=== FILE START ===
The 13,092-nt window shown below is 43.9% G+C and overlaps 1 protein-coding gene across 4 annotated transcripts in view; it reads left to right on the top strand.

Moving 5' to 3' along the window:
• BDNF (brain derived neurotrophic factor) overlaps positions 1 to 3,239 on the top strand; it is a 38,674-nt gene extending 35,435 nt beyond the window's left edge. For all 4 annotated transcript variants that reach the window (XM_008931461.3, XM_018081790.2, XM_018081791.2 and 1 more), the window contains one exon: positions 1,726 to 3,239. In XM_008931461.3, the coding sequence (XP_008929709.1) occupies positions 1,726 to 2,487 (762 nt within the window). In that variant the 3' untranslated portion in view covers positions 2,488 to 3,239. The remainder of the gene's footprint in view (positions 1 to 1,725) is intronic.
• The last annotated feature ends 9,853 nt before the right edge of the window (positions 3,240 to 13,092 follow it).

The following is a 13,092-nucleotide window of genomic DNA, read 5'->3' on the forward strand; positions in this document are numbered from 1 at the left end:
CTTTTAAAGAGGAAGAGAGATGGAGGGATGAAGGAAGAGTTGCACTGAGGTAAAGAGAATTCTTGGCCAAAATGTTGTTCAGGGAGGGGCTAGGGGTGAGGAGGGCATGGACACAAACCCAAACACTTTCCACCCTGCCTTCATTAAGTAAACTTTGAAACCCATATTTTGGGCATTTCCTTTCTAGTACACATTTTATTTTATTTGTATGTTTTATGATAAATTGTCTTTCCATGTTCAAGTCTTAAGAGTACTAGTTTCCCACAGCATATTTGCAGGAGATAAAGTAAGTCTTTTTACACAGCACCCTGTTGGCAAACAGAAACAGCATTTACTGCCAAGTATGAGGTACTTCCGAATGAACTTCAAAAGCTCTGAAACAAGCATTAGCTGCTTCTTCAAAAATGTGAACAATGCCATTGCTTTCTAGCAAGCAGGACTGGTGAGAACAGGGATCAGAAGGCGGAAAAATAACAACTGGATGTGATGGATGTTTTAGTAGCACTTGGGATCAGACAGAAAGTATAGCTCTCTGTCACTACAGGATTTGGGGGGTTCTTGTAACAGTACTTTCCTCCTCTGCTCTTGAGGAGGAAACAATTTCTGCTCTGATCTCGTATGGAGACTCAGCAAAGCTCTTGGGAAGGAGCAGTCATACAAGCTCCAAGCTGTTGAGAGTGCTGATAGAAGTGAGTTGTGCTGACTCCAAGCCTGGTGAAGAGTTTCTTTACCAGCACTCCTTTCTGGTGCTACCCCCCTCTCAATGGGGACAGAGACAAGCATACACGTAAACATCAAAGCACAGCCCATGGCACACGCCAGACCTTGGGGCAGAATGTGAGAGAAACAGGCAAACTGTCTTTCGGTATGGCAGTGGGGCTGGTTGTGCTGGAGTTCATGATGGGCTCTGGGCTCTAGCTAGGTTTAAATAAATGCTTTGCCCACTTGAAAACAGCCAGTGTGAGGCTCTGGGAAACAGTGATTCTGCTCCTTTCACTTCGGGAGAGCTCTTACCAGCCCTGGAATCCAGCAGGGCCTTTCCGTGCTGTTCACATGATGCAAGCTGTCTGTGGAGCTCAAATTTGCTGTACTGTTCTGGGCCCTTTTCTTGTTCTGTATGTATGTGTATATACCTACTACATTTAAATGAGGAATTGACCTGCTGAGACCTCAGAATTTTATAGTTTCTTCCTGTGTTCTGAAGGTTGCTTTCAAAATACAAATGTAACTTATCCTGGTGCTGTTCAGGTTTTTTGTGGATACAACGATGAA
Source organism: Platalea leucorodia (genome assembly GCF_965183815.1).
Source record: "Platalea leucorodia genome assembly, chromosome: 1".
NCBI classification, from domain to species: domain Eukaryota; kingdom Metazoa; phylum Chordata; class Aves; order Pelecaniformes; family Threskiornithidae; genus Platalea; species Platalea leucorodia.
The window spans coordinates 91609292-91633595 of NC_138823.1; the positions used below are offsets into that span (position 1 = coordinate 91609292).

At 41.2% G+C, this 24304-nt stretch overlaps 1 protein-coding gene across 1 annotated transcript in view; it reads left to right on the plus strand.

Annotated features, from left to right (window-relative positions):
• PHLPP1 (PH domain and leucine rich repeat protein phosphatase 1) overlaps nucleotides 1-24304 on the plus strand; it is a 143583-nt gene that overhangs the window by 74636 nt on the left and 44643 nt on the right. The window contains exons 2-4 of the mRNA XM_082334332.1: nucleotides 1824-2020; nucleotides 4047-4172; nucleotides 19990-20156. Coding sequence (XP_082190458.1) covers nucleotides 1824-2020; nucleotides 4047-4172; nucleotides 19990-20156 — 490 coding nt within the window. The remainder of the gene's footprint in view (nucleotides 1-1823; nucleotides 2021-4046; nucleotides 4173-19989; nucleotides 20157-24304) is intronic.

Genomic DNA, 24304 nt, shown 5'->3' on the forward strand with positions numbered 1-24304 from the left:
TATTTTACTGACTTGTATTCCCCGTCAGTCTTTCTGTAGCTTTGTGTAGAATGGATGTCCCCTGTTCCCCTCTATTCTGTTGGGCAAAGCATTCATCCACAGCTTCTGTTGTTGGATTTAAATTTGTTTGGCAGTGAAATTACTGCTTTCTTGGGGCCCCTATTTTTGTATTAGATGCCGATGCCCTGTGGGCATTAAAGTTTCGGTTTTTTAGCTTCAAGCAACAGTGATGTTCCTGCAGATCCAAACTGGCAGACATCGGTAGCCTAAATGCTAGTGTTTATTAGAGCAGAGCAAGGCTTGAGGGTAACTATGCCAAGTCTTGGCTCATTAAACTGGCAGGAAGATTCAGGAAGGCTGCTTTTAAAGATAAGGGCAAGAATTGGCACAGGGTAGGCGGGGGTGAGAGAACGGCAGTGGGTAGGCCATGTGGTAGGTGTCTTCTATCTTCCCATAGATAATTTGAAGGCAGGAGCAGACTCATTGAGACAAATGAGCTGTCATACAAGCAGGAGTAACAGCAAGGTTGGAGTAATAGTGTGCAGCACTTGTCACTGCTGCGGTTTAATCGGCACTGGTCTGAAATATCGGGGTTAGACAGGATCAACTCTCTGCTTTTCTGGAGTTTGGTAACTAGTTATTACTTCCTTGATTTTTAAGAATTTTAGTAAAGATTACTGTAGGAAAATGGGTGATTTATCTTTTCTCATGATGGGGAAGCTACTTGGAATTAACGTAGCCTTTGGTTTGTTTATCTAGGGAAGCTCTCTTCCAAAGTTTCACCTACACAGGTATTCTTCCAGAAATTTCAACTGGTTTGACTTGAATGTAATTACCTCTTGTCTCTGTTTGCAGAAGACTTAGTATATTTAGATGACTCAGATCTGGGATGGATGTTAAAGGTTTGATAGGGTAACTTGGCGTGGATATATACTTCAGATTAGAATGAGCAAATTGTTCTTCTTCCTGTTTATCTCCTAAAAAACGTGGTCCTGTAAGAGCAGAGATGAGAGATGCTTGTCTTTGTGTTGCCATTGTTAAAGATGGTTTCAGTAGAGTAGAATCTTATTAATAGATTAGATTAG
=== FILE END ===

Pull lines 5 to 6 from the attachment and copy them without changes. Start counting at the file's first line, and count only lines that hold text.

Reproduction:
The following is a 13,092-nucleotide window of genomic DNA, read 5'->3' on the forward strand; positions in this document are numbered from 1 at the left end:
CTTTTAAAGAGGAAGAGAGATGGAGGGATGAAGGAAGAGTTGCACTGAGGTAAAGAGAATTCTTGGCCAAAATGTTGTTCAGGGAGGGGCTAGGGGTGAGGAGGGCATGGACACAAACCCAAACACTTTCCACCCTGCCTTCATTAAGTAAACTTTGAAACCCATATTTTGGGCATTTCCTTTCTAGTACACATTTTATTTTATTTGTATGTTTTATGATAAATTGTCTTTCCATGTTCAAGTCTTAAGAGTACTAGTTTCCCACAGCATATTTGCAGGAGATAAAGTAAGTCTTTTTACACAGCACCCTGTTGGCAAACAGAAACAGCATTTACTGCCAAGTATGAGGTACTTCCGAATGAACTTCAAAAGCTCTGAAACAAGCATTAGCTGCTTCTTCAAAAATGTGAACAATGCCATTGCTTTCTAGCAAGCAGGACTGGTGAGAACAGGGATCAGAAGGCGGAAAAATAACAACTGGATGTGATGGATGTTTTAGTAGCACTTGGGATCAGACAGAAAGTATAGCTCTCTGTCACTACAGGATTTGGGGGGTTCTTGTAACAGTACTTTCCTCCTCTGCTCTTGAGGAGGAAACAATTTCTGCTCTGATCTCGTATGGAGACTCAGCAAAGCTCTTGGGAAGGAGCAGTCATACAAGCTCCAAGCTGTTGAGAGTGCTGATAGAAGTGAGTTGTGCTGACTCCAAGCCTGGTGAAGAGTTTCTTTACCAGCACTCCTTTCTGGTGCTACCCCCCTCTCAATGGGGACAGAGACAAGCATACACGTAAACATCAAAGCACAGCCCATGGCACACGCCAGACCTTGGGGCAGAATGTGAGAGAAACAGGCAAACTGTCTTTCGGTATGGCAGTGGGGCTGGTTGTGCTGGAGTTCATGATGGGCTCTGGGCTCTAGCTAGGTTTAAATAAATGCTTTGCCCACTTGAAAACAGCCAGTGTGAGGCTCTGGGAAACAGTGATTCTGCTCCTTTCACTTCGGGAGAGCTCTTACCAGCCCTGGAATCCAGCAGGGCCTTTCCGTGCTGTTCACATGATGCAAGCTGTCTGTGGAGCTCAAATTTGCTGTACTGTTCTGGGCCCTTTTCTTGTTCTGTATGTATGTGTATATACCTACTACATTTAAATGAGGAATTGACCTGCTGAGACCTCAGAATTTTATAGTTTCTTCCTGTGTTCTGAAGGTTGCTTTCAAAATACAAATGTAACTTATCCTGGTGCTGTTCAGGTTTTTTGTGGATACAACGATGAA